NRF Posthumanism Project Seminar II 'Finding Child Beyond Child' Karin Murris
1. Finding Child beyond Child:
a critical posthumanist orientation to foundation phase
Karin Murris and Kathryn Muller
Question Mark Taken from “The Visitors Who came to Stay” Annalena McAfee/Anthony Browne
2. Guiding aims of education
Qualification: acquisition of
knowledge, skills and
Socialisation: learning to do
what/as others do
and transformation of the
Reading Biesta & Barad
3. Diffraction as object and method
Throwing two stones in a pond
creating a diffraction pattern or
‘superposition’ (Barad 2007)
Focus on difference not identity:
positive difference. Forever
becoming & beyond binaries.
Reflection: a distance from the world incl. self.
Focus on identity, and an individual ‘stepping
back’. Looking for the same/similar.
Popular metaphor in research and assessment
Anthropomorphic ontology and epistemology
Reflection misses important knowledges
Socialisation: becoming part of an existing
order and the creation of an identity through
identification with that order.
Subjectification: guided by freedom and is
about existence “outside” such orders.
Formation and transformation of students and
teachers into “subjects” coming into presence as
individuals, as independent agents actively
But not in isolation!
5. Relational ontology, an event
Hannah Arendt’s notion of action:
Each person’s ‘coming into presence’ depends
on how their beginnings are taken up by
“The way in which others take up my
beginnings are radically beyond my control”
(Biesta, 1994: 143).
So, a subject’s coming into world is always
shaped by the actions of others.
6. What is the ‘superposition’?
Biesta: a subject is an existential event, not an
identity or essence (Biesta, 2014, p.143).
Therefore, education should start “by articulating
an interest in that which announces itself as a
new beginning” (Biesta, 2014, p.143).
Barad: meaning and matter are always
ontologically entangled – against an
anthropocentric epistemology = the idea that
meaning making is a process between humans
7. ‘Relational material subjectification’
Biesta: agency is a human affair, so his subjectification
is still humanist
Barad: agency of the environment, things, materials
and places in the on-going interrelations and mutual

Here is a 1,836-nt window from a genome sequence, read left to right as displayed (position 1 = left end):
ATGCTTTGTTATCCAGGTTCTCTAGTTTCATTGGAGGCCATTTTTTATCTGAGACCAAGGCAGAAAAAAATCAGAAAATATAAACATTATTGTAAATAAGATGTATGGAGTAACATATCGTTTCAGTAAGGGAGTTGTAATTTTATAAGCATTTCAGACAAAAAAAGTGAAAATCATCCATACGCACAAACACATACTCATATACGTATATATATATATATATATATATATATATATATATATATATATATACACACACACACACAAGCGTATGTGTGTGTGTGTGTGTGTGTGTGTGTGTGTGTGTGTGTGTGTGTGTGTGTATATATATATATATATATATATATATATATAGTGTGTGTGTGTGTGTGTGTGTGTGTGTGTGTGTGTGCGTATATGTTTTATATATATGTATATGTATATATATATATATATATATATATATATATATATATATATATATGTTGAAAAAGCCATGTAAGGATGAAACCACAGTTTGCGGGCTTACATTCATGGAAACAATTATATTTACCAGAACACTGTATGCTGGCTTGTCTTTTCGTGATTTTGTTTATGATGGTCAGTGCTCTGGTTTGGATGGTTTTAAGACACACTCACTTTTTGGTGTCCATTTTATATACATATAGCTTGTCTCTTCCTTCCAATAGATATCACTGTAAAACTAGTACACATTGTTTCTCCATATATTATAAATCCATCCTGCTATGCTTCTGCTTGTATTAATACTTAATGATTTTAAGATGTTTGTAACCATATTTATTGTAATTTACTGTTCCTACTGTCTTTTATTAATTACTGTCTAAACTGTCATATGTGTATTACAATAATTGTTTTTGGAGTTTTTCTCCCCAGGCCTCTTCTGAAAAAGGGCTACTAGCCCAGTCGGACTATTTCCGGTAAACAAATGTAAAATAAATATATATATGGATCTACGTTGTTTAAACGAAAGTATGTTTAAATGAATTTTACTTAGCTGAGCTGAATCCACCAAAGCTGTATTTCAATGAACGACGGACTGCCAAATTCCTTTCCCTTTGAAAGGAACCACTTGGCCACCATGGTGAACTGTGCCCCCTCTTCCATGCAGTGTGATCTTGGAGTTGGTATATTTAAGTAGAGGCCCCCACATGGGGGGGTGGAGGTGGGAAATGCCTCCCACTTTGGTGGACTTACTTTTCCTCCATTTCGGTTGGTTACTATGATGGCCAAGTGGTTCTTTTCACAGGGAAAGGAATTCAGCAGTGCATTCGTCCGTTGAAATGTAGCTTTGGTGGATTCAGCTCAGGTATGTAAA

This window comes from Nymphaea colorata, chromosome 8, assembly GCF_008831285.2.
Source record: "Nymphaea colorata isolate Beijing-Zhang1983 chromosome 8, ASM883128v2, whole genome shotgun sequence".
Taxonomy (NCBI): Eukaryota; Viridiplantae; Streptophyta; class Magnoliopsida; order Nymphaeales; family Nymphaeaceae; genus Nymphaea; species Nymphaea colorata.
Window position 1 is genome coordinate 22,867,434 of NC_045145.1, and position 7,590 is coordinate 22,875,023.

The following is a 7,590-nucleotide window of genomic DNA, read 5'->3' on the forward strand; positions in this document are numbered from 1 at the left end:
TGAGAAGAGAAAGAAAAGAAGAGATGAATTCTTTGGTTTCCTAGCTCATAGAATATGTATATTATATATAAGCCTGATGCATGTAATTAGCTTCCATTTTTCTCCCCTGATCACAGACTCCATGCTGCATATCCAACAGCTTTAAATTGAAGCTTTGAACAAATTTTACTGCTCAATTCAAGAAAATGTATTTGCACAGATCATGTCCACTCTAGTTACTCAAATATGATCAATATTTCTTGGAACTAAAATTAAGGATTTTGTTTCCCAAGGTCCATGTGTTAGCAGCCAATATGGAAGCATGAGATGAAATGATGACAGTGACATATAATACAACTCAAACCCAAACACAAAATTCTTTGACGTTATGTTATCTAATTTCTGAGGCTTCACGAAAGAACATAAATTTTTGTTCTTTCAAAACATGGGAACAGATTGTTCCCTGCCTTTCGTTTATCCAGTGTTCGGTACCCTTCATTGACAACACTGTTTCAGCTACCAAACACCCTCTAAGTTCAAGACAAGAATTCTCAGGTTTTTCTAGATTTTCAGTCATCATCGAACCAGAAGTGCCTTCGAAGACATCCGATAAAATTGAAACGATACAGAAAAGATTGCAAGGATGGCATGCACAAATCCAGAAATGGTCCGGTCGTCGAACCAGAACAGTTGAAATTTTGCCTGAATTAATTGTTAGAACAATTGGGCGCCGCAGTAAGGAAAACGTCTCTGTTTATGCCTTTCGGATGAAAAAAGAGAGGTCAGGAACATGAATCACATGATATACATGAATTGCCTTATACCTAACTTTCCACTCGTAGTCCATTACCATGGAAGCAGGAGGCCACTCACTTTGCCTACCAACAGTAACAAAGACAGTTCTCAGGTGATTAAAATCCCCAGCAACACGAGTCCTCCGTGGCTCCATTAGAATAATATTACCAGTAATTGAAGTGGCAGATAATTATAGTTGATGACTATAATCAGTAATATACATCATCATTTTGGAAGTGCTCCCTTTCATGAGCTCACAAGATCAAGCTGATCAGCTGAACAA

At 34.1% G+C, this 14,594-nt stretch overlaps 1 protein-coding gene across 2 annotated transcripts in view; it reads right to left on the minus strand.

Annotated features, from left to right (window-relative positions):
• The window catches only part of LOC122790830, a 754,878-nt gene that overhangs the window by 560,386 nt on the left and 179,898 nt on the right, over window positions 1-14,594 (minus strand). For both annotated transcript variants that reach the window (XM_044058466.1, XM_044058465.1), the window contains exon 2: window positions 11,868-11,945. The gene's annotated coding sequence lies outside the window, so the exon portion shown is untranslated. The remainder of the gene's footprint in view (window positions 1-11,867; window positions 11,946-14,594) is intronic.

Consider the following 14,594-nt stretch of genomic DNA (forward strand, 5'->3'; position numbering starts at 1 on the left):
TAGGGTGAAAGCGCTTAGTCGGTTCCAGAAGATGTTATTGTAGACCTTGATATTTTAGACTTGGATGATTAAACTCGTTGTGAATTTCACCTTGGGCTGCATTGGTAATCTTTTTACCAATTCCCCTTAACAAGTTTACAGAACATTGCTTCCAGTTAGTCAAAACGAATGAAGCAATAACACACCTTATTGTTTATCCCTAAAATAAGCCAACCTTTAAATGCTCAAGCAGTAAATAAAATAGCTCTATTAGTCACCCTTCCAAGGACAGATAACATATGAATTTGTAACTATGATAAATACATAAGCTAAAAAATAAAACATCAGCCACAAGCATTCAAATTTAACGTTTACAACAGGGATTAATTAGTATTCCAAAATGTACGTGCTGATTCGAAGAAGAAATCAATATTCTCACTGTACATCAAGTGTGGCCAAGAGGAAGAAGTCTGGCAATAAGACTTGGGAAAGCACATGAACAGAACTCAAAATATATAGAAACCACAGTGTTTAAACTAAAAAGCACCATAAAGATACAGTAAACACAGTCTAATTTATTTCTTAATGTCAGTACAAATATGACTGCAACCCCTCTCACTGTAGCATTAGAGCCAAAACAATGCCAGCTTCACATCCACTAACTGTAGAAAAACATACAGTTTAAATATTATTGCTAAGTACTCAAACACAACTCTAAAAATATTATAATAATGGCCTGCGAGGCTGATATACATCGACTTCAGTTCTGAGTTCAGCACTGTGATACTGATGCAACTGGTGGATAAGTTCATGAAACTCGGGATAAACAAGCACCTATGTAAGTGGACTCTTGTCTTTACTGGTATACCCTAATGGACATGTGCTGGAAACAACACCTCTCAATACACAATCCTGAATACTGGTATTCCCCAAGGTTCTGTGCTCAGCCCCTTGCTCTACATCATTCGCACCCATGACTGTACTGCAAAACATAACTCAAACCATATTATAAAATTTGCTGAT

processes of transformation emerging in-between
human organisms and matter and in-between different
matter irrespective of human intervention (Palmer
subjectification is not only discursive, but also material
– the materiality of the human and nonhuman bodies
involved in producing the event
8. UCT PGCE FP Curriculum
• Education(al Studies) 32 7
• Childhood Studies 10 7
• Life Skills 10 7
• Special Studies 10 7
• Teaching Literacy in Multilingual contexts 10 7
• Mathematics 10 7
• School Experience 32 7
• Xhosa communication (non-credit bearing)
• Communication skills in English (non-credit bearing)
9. The Childhood Studies course
“This experientially course draws on philosophy of education to
explore key issues in childhood education. The theories we will be
looking at will be used to articulate justifications for certain educational
practices and for most of this year we will be exploring the ‘why’ of
what we do in class as teachers. Broadly speaking, the theoretical
orientation of the course is critical posthumanist, or, sometimes called
relational materialist. In the process of exploring the implications of
posthumanism for childhood education, we will be guided by three
aims of education, and touch on psychological and sociological theories
of childhood, including developmental psychology and Vygotsky. Key
questions are ‘What is knowledge?’, ‘What is learning?’ in the context
of the core question ‘What is child?. From a multidisciplinary
perspective, the course examines shifting conceptions of child and
childhood and the implications for pedagogy…….”
10. Figurations of
What child lacks by
needs to provide
Developing child Aristotle,
Ignorant child Plato, Aristotle,
Evil child Christianity esp.
Innocent child Romantics
Communal child African
norms and values
Fragile child Psycho-medical
11. Figurations of child – in short
1. Developing child – only potential, needs maturing
2. Ignorant child – needs education (‘writing on’)
3. Evil child – needs control & correction
4. Innocent child – needs protection
5. Communal child – needs socialisation, inculcation
6. Fragile child – needs protection
12. Not-fully human
The Big Baby
• passive individual child
to be measured,
• incapable, passive,
• investment for the
future, a mini adult
• a lesser being &
Posthumanism: alternative to the anthropocentric
nature of binary thinking: mind/body, child/adult,